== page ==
Creating Your Own Ethereum Apps Using Eth-go
Edit in 2015: I’m keeping this up for historical reasons. Although most of the concepts are the same this tutorial won’t work anymore with recent Ethereum versions.
The modular nature of Go and the Ethereum Go implementation, eth-go, make it very easy to build your own Ethereum based applications.
This post will show you the minimal steps required to build your own Ethereum based application.
The first thing you will have to do is pick a data folder and tell Ethutil to use said folder for all files and configs.
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ReadConfig takes four arguments. The data folder to use, a log flag, a globalConf instance and an id string to identify your app to other nodes in the network.
Next it’s time to create our actual Ethereum object.
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New requires two arguments; the capabilities of the node and whether or not to use UPNP for port-forwarding. If you don’t want to fallback to client-only features set an Ethereum port and the max amount of peers this node can connect to.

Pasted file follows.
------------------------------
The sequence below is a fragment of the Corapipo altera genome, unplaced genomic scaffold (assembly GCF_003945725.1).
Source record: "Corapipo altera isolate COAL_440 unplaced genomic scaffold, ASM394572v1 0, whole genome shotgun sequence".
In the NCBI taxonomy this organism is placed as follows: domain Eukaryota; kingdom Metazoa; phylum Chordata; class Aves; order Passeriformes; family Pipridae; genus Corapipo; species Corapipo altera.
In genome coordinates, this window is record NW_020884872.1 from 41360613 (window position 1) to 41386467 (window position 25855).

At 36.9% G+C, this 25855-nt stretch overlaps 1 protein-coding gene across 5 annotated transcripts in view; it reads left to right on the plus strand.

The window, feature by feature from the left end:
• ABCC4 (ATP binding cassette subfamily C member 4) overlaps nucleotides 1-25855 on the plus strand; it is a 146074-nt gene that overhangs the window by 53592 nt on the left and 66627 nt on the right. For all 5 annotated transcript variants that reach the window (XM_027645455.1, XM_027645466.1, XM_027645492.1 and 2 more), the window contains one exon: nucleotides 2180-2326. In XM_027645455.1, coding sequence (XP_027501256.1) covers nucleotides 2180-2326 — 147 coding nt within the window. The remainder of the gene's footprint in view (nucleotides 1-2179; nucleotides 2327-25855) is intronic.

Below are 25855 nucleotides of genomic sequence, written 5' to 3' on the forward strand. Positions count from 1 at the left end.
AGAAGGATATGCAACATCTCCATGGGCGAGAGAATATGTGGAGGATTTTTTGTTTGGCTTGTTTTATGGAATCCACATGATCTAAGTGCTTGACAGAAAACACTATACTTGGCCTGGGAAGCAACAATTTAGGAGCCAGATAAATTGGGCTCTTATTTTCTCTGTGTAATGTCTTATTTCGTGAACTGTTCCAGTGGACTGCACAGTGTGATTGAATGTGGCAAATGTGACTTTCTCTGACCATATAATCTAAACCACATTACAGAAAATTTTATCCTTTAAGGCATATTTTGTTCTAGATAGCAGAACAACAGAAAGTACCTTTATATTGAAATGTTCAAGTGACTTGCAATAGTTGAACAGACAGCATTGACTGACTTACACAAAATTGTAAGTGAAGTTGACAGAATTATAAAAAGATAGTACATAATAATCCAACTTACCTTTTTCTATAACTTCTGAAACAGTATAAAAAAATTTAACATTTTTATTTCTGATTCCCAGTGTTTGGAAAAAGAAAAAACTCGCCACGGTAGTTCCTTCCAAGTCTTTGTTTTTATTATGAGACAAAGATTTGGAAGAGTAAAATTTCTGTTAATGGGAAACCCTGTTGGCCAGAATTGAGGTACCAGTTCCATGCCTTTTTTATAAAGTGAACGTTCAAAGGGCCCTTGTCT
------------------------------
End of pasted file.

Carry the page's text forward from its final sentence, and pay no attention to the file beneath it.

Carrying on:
Now in order to identify itself to other nodes your node will require a public/private keypair. The easiest way to generate this is via the utils package. Let’s add that in.
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The only thing left now is to start it and to keep running our node until an exit signal comes in. The complete program will now look something like this.
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ethereum.Start() takes one argument, whether or not we want to connect to one of the known seed nodes. If you want your own little testnet-in-a-box you can disable it else set it to true.
Your node should now be catching up with the blockchain. From here on out you are own your own. You could create a reactor to listen to specific events or just dive into the chain state directly. If you want to look at some example code you can check DNSEth here.